The system isn’t perfect, but it’s the closest to functional the Land Bank has ever been, and the main problems that arise have to do with the inability of city government to get out of its own way in approving land dispositions.

A lot of the recent dysfunction at the Land Bank has revolved around some board members’ unrealistic expectations about how affordable developers can build houses without direct subsidies, even when free City land is part of the deal. (A recent paper from the Vision Philadelphia project by Andy Rachlin and Ernst Valery provides a sobering look at the economics.)

One particularly disappointing example of the problem happened last week when a handful of Land Bank board members representing the board’s more idealistic wing — Rick Sauer, Andrew Goodman, Maria Gonzalez and Michael Johns — were able to block a vote on dispersing City land for a 77-home scattered-site development proposal in Norris Square under Council President Clarke’s Turn the Key program. That proposal from developer Mo Rushdy would have included homes at a variety of price points, with some priced in the middle income 60 percent AMI range — a first for the Land Bank.

The idealist bloc on the board has on a few occasions voted down projects for not meeting the group’s high expectations for affordability. While the sentiment comes from a well-meaning place, it’s also become a problem for getting land out the door for mixed-income housing.

As just one illustration of how much the deck is stacked against middle housing at every possible decision point, an unfortunate quirk of the Land Bank bylaws requires land disposition votes to win a majority of the full 11-member board regardless of how many board members are actually in attendance, which allows opponents of a particular project to sink it by simply ducking the meeting rather than showing up and voting no. That is what happened last week when members of the idealist bloc all logged off one-by-one before the vote on the aforementioned Turn the Key project, denying the board a quorum to be able to vote on it.

As Department of Planning and Development director Anne Fadullon often reminds the Land Bank board members, the question before them on Turn the Key and 51/49 projects is not whether they personally approve of the proposal, but whether the proposal complies with the law and the applicant has the credentials to deliver on their plan. What’s more, projects that show up on the Land Bank docket already need to have gained City Council approval to appear on the agenda.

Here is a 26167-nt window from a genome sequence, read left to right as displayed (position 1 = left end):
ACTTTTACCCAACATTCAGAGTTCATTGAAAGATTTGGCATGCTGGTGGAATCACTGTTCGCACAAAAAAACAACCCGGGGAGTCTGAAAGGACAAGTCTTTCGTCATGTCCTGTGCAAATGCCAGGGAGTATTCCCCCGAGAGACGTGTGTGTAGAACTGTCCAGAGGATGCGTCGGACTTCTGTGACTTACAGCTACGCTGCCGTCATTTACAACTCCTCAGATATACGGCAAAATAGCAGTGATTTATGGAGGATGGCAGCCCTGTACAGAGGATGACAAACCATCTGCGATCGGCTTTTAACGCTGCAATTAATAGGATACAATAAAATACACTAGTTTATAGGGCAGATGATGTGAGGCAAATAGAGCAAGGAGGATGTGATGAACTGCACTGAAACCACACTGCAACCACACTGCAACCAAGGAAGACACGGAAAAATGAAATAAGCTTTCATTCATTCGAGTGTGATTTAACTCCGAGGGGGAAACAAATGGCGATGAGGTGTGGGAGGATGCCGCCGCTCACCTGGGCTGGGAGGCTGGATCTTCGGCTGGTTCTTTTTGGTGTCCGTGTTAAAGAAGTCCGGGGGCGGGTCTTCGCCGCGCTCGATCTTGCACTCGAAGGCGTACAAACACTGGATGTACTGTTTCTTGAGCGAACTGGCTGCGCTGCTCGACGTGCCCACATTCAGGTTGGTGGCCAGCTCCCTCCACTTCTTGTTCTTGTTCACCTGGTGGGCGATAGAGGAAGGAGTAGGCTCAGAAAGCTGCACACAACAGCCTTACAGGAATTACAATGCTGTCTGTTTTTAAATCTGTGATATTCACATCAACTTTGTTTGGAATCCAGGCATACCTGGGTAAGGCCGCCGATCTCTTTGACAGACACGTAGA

That last point is important because since the agency’s creation, City Council — using district members’ councilmanic prerogative — has been the primary obstacle to moving land for housing, and that may still be true overall. But now even projects with City Council support are running into trouble winning Land Bank board approval. The new administration and the new City Council will have the opportunity to change who sits on the board next year, and maximizing the number of successful Turn the Key projects should be a serious consideration when thinking about the personal politics of those appointees.

If the various city government actors with a hand in housing issues could manage to align, there could be a promising strategy of relying more heavily on “Missing Middle” zoning reforms and streamlining public land disposition to address Philadelphia’s middle class housing needs, while shifting more of the direct public spending toward programs and spending benefitting the lowest-income residents. With a new administration and many new members of City Council, the time is ripe for some fresh eyes on the problem and hopefully some clearer thinking too.

Jon Geeting is the director of engagement at Philadelphia 3.0, a political action committee that supports efforts to reform and modernize City Hall. This is part of a series of articles running on both The Citizen and 3.0’s blog.